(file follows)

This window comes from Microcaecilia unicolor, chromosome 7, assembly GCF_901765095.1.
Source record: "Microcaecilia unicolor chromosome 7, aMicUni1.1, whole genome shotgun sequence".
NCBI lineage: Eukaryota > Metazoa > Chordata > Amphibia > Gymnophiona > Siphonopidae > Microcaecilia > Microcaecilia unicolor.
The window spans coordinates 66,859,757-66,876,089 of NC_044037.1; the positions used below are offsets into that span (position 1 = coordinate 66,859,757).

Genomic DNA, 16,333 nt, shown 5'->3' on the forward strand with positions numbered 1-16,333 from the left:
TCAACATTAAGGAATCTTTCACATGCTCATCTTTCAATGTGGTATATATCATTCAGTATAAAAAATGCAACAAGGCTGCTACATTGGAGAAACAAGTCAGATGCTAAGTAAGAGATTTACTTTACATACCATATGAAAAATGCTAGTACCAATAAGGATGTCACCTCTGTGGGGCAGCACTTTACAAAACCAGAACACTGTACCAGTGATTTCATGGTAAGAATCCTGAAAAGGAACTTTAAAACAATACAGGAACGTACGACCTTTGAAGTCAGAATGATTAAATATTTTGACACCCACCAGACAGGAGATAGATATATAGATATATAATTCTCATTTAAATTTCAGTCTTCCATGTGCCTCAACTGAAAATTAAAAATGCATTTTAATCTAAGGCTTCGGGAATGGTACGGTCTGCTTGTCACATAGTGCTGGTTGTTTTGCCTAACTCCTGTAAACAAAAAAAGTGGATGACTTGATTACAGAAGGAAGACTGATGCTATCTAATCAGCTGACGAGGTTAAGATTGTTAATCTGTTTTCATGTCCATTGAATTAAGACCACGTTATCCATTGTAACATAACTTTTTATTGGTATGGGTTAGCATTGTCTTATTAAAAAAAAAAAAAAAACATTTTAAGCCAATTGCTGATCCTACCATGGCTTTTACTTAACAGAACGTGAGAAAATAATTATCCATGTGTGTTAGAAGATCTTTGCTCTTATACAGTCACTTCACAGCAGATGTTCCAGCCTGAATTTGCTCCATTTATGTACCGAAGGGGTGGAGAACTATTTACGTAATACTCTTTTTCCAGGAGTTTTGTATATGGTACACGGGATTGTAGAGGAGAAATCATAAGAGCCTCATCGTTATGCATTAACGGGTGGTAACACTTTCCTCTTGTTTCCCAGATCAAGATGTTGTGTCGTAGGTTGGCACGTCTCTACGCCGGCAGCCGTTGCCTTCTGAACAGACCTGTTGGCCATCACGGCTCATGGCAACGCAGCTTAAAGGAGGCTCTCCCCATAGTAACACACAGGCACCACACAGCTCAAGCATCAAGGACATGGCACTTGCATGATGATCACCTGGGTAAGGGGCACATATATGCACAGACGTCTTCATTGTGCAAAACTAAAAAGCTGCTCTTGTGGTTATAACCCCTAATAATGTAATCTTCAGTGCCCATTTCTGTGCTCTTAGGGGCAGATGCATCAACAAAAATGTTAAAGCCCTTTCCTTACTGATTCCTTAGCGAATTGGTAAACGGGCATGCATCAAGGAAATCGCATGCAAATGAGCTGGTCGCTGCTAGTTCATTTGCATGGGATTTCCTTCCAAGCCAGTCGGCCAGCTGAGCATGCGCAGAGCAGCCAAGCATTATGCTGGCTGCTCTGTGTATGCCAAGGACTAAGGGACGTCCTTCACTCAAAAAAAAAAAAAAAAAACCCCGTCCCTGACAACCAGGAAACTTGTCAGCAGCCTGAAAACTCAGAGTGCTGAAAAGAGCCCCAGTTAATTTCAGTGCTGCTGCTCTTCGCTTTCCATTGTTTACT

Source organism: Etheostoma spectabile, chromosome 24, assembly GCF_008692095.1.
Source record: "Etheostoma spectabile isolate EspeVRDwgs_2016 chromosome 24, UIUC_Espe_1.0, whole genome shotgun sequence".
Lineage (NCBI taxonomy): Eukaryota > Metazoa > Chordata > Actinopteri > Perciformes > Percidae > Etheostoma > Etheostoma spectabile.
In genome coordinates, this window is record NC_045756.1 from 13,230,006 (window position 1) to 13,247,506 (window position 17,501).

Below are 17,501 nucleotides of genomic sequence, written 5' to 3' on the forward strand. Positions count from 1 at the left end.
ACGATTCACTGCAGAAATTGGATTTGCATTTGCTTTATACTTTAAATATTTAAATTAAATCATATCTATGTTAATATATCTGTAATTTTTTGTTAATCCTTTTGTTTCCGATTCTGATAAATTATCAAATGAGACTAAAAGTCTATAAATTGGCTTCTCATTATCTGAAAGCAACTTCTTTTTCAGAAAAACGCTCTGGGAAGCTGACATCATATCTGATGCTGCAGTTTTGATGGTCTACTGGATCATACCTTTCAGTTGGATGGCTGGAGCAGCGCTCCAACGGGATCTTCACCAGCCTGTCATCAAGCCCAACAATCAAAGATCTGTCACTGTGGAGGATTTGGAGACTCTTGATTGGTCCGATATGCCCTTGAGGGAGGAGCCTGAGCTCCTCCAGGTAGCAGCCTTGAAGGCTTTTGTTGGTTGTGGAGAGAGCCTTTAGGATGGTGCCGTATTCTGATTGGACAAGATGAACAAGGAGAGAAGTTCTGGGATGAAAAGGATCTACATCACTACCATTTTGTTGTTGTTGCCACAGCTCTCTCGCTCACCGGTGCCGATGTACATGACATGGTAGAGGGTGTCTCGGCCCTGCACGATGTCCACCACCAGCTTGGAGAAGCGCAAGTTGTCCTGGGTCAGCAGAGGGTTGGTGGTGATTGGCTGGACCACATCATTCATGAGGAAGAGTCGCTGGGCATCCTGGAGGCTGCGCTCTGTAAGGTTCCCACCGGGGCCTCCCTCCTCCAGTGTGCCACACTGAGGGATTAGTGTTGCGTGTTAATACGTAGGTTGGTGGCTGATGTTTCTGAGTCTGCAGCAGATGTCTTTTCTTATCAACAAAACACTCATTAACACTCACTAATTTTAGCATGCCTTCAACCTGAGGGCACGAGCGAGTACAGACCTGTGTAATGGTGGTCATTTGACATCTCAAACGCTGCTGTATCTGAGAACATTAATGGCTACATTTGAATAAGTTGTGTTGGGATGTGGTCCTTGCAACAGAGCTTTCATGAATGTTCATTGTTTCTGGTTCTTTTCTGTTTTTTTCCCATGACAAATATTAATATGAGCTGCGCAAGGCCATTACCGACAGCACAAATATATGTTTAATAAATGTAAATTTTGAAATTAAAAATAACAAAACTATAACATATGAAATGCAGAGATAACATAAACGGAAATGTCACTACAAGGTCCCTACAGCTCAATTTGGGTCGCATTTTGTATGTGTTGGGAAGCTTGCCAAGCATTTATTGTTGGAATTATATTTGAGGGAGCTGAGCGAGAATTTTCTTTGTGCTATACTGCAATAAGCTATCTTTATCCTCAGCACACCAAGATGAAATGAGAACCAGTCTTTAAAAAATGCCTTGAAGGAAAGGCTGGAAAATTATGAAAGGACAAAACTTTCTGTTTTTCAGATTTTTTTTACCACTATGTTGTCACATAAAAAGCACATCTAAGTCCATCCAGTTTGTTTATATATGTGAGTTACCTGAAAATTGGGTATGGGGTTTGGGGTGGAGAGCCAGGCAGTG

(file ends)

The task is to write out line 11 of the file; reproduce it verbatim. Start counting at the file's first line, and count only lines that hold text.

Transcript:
Below are 17,501 nucleotides of genomic sequence, written 5' to 3' on the forward strand. Positions count from 1 at the left end.